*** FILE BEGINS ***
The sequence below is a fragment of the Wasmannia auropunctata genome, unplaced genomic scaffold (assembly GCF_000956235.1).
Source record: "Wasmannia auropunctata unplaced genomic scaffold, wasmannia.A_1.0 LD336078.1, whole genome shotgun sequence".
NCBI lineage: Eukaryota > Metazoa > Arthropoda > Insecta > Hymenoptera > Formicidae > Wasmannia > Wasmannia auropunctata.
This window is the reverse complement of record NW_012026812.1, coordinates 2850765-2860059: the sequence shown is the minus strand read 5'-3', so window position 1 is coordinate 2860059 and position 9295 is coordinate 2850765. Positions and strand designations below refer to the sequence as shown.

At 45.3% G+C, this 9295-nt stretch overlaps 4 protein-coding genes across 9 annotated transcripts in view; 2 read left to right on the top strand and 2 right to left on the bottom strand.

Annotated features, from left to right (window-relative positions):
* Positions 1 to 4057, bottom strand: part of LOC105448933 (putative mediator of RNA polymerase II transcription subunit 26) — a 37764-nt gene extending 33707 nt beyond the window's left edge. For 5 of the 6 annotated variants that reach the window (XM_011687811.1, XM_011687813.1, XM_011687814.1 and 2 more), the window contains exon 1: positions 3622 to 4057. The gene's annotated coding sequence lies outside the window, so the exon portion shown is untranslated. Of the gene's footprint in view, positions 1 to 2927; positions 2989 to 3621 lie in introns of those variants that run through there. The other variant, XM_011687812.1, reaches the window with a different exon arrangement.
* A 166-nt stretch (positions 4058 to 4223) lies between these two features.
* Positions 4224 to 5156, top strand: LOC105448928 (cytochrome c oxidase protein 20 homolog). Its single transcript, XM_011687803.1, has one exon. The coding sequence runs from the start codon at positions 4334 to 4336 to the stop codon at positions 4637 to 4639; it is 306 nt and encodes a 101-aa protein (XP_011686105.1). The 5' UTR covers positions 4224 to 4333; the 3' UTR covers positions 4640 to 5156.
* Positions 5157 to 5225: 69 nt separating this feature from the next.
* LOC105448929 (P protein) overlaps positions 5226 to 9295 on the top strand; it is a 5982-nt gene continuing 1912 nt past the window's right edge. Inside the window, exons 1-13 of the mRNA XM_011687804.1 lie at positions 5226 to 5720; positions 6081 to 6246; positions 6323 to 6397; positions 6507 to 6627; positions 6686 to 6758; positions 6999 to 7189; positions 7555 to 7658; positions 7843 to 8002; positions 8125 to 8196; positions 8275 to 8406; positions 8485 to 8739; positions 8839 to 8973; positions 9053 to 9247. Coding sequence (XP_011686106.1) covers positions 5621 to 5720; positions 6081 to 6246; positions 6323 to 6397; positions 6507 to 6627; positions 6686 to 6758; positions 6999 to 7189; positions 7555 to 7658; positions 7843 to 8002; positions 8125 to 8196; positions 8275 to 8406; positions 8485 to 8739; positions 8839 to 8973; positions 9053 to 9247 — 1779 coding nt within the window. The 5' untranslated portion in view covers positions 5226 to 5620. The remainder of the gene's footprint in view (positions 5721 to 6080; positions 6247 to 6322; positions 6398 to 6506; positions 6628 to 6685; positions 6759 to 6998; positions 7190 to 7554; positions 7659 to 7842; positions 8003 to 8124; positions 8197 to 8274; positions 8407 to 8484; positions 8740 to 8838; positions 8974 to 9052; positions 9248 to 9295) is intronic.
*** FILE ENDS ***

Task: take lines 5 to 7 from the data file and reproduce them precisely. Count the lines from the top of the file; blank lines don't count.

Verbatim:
At 45.3% G+C, this 9295-nt stretch overlaps 4 protein-coding genes across 9 annotated transcripts in view; 2 read left to right on the top strand and 2 right to left on the bottom strand.

Annotated features, from left to right (window-relative positions):
* Positions 1 to 4057, bottom strand: part of LOC105448933 (putative mediator of RNA polymerase II transcription subunit 26) — a 37764-nt gene extending 33707 nt beyond the window's left edge. For 5 of the 6 annotated variants that reach the window (XM_011687811.1, XM_011687813.1, XM_011687814.1 and 2 more), the window contains exon 1: positions 3622 to 4057. The gene's annotated coding sequence lies outside the window, so the exon portion shown is untranslated. Of the gene's footprint in view, positions 1 to 2927; positions 2989 to 3621 lie in introns of those variants that run through there. The other variant, XM_011687812.1, reaches the window with a different exon arrangement.